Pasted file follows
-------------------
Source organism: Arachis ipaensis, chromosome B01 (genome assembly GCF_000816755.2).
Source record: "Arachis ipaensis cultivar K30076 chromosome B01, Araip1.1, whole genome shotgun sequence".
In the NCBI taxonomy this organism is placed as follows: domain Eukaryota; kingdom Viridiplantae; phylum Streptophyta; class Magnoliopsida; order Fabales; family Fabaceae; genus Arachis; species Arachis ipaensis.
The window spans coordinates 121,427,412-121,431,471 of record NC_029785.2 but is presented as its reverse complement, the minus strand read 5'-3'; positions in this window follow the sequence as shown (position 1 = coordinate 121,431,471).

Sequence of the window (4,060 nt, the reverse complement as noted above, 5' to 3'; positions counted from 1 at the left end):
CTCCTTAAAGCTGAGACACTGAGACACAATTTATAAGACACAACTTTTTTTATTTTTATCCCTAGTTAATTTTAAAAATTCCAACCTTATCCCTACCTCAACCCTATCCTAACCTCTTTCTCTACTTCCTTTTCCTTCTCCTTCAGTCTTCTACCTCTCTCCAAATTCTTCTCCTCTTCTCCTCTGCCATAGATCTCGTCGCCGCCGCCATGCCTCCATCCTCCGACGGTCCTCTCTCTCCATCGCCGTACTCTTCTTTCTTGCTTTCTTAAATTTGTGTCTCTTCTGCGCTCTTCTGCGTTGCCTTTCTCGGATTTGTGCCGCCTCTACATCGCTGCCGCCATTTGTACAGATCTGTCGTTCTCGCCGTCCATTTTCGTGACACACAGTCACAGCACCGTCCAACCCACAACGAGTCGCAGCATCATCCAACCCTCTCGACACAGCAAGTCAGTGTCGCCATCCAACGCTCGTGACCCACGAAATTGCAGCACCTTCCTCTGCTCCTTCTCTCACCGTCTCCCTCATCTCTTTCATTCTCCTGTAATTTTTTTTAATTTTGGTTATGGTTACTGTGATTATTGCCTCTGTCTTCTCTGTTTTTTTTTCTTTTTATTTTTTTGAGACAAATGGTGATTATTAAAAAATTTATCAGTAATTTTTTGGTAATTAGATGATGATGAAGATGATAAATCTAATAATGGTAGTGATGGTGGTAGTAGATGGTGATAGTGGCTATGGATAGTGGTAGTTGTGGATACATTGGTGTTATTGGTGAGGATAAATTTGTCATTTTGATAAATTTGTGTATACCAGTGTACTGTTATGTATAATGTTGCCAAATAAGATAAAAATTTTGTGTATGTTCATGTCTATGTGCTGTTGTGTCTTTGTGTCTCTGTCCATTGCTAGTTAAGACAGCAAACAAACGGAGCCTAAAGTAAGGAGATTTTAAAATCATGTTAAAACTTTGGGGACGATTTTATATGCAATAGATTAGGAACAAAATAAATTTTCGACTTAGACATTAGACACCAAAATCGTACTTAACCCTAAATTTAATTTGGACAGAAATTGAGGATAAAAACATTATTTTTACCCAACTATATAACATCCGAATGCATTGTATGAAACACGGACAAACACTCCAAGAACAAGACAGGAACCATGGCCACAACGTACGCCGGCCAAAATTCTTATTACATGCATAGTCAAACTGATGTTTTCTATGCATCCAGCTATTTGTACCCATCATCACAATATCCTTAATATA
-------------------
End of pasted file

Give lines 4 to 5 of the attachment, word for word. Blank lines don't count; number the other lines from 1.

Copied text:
The window spans coordinates 121,427,412-121,431,471 of record NC_029785.2 but is presented as its reverse complement, the minus strand read 5'-3'; positions in this window follow the sequence as shown (position 1 = coordinate 121,431,471).

Sequence of the window (4,060 nt, the reverse complement as noted above, 5' to 3'; positions counted from 1 at the left end):